Many people and news media have raised questions about the unethical practices that are followed by FDA. Since the start of COVID pandemic many things came to attention like approval of drugs and vaccine without proper scrutiny and now recently the war between NIH and Moderna over patent and role of scientists unfolds many things that are undergoing in US healthcare system.
Recently, according to the documents filed (PDF) in a U.S. District Court for the Northern District of Texas, the FDA asked a federal judge for 55 years to complete a FOIA request for data and information on the approval of Pfizer-BioNTech’s COVID-19 vaccine, Comirnaty. If the judge grants the FDA’s request, the plaintiffs, Public Health and Medical Professionals for Transparency, would have to wait until the U.S. celebrates its 300th year anniversary in 2076 to view the full report.
The FDA’s request comes about a month after the plaintiffs, comprising more than 30 professors and scientists from some of the country’s top schools who also include overseas professors from the UK, Germany, Denmark, Australia and Canada, filed suit (PDF) to expedite their FOIA request. The group originally asked for documentation after the vaccine’s approval in August, but the FDA has yet to turn anything over.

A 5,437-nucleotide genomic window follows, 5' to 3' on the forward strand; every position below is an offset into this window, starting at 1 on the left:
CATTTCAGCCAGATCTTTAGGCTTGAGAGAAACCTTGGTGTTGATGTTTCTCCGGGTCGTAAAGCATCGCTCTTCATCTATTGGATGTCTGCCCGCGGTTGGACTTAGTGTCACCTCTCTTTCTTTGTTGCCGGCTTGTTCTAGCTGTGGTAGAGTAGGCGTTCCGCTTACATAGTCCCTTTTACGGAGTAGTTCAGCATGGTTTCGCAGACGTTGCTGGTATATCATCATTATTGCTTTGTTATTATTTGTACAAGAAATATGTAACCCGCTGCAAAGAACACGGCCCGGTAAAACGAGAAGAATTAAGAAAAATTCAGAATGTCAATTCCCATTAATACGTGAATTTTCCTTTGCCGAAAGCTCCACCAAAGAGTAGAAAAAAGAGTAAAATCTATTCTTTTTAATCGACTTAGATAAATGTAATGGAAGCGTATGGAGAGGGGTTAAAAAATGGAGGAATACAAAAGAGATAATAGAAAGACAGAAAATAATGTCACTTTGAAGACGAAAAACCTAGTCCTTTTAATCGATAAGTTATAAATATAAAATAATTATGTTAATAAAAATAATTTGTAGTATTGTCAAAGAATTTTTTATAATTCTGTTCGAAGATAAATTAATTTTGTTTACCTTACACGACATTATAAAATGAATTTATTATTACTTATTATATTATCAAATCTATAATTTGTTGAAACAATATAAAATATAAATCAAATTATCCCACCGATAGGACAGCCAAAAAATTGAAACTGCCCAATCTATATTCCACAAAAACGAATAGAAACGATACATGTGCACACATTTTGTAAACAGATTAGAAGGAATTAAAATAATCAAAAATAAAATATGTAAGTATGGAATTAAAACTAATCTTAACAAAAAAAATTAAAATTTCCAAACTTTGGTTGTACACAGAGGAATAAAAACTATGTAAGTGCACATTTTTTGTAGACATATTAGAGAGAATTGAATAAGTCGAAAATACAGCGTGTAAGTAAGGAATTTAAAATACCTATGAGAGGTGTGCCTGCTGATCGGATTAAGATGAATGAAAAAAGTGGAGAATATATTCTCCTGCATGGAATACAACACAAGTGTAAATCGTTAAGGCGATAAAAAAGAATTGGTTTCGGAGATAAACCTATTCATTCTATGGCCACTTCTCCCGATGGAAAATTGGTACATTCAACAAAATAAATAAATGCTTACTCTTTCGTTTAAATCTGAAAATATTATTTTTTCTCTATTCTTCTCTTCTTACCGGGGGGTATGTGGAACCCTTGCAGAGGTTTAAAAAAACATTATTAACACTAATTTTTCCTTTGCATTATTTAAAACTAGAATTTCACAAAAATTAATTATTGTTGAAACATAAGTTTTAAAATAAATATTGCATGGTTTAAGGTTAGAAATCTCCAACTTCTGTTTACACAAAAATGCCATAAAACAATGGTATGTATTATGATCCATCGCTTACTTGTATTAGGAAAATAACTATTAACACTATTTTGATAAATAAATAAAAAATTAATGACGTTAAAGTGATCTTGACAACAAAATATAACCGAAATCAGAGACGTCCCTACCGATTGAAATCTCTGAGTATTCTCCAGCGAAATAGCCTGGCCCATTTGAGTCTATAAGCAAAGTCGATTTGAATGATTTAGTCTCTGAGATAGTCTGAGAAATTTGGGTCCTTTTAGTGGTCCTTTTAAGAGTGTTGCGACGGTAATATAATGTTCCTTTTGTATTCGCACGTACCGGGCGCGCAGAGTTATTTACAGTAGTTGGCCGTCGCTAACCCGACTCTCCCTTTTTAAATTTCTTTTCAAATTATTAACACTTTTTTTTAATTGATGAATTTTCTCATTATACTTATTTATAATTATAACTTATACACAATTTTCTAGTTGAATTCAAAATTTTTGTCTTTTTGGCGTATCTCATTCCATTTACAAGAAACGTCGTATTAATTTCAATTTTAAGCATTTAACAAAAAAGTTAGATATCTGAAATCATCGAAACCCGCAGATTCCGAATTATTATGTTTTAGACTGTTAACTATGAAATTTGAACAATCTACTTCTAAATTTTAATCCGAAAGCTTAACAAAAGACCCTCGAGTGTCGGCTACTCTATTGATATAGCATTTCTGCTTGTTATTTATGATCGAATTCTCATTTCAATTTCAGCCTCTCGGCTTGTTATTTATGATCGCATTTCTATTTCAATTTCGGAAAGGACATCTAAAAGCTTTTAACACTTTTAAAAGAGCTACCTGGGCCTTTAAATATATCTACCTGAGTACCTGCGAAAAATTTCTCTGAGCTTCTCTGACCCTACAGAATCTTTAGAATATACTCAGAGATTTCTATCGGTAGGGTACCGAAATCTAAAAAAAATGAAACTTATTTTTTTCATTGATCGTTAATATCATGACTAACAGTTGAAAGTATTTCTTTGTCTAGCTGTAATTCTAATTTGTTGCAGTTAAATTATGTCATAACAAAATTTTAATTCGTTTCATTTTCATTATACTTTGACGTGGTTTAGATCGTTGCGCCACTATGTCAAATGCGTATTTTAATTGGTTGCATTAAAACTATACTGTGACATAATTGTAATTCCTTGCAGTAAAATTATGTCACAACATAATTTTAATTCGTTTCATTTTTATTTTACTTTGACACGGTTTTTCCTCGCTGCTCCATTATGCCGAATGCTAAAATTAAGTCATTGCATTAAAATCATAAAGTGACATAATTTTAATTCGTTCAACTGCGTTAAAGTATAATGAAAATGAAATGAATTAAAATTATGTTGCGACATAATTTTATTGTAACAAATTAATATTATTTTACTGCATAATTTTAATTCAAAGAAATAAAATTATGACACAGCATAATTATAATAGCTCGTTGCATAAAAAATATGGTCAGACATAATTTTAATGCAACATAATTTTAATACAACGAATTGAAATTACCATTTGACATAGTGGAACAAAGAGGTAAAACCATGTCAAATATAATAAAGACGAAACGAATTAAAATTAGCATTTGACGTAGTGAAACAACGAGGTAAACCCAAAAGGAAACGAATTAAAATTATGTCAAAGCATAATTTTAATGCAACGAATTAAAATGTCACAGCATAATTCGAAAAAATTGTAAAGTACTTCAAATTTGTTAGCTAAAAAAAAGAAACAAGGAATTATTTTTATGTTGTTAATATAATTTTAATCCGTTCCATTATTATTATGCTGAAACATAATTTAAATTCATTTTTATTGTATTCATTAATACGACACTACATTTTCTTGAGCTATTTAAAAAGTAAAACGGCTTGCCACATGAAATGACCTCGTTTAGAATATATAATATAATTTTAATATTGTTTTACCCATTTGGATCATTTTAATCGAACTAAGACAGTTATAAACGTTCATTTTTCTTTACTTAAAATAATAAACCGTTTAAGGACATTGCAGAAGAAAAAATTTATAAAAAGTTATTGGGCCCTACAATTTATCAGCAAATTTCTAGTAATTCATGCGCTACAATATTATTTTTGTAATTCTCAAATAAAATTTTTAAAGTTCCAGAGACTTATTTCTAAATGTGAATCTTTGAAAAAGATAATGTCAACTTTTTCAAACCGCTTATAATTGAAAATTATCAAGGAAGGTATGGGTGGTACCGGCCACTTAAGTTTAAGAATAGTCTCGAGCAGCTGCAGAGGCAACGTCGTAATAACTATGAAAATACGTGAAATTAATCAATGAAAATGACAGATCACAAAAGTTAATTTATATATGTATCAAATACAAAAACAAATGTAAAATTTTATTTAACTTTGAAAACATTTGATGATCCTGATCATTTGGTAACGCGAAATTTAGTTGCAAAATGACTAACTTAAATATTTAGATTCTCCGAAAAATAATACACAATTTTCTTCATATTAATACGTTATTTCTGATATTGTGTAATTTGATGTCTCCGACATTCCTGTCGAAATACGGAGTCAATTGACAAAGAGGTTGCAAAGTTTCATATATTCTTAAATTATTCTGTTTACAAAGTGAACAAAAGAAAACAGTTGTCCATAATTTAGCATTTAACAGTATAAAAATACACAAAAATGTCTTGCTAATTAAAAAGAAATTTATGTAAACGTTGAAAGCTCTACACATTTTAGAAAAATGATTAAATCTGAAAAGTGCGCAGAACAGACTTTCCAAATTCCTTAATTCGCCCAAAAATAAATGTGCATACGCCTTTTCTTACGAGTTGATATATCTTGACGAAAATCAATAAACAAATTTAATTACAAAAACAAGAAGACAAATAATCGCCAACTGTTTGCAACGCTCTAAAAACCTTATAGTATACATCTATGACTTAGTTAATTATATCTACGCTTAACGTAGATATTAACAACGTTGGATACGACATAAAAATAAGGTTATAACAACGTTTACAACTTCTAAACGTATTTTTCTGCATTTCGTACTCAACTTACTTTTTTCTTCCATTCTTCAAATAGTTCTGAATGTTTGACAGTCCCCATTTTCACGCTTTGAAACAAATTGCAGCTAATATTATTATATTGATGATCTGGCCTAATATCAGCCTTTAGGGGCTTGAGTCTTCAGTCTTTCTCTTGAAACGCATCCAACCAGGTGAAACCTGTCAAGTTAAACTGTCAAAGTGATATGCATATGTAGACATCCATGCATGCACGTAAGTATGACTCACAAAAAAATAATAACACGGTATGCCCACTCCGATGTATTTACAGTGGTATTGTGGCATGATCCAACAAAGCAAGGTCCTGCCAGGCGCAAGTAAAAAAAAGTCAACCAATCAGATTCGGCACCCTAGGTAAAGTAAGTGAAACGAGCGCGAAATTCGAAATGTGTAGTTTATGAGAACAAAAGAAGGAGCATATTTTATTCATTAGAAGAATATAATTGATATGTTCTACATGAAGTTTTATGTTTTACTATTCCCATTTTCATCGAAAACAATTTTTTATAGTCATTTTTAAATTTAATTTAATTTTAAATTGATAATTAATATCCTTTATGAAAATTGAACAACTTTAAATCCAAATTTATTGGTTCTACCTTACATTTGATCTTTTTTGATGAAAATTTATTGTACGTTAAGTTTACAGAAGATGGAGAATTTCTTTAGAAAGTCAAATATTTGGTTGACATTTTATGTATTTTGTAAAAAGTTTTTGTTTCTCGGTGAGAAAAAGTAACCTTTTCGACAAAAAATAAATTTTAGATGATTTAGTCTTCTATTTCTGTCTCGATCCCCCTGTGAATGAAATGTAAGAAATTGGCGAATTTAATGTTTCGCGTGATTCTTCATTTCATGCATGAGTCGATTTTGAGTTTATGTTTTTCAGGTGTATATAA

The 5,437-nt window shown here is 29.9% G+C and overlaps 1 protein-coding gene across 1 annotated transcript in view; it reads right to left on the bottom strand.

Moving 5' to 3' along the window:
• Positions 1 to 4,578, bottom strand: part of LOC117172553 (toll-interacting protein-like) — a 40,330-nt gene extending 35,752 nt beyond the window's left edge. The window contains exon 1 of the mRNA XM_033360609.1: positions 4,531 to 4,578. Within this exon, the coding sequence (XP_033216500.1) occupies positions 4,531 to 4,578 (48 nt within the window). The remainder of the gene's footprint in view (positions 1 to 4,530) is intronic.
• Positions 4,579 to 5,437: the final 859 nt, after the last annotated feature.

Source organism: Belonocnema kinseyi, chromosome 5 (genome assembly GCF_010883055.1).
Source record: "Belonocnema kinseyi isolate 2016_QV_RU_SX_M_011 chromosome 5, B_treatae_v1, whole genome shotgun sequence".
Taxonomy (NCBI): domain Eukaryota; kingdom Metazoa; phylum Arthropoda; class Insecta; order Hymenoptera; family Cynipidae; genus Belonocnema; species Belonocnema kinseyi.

The plaintiffs’ lawyers say the FDA needs to fork over the information to “settle the ongoing public debate” around the agency’s review process as well as to confirm its conclusion that the Pfizer vaccine is safe, effective and worthy of the public’s trust. “The entire purpose of the FOIA is to assure government transparency,” they continued. “It is difficult to imagine a greater need for transparency than immediate disclosure of the documents relied upon by the FDA to license a product that is now being mandated to over 100 million Americans under penalty of losing their careers, their income, their military service status, and far worse.” They also argue that Title 21, subchapter F of the FDA’s own regulations stipulates that the agency “is to make ‘immediately available’ all documents underlying licensure of a vaccine.”
Given the intense public interest in the vaccine, the plaintiffs’ lawyers say that the FDA “should have been preparing to release (the data) simultaneously with the licensure. Instead, it has done the opposite.”
Two months and one day after it was sued, and close to 3 months since it licensed Pfizer’s Covid-19 vaccine, the FDA released the first round of documents it reviewed before licensing this product. The production consisted of 91 pdf pages and according to observations, in the 2 ½ months following EUA, Pfizer received a total of 42,086 reports containing 158,893 “events.” Most of these reports were from the U.S. and disproportionately involved women (29,914 vs. 9,182 provided by men) and those between 31 and 50 years old (13,886 vs 21,325 for all other age groups combined, with another 6,876 whose ages were unknown). Also, 25,957 of the events were classified as “Nervous system disorders”.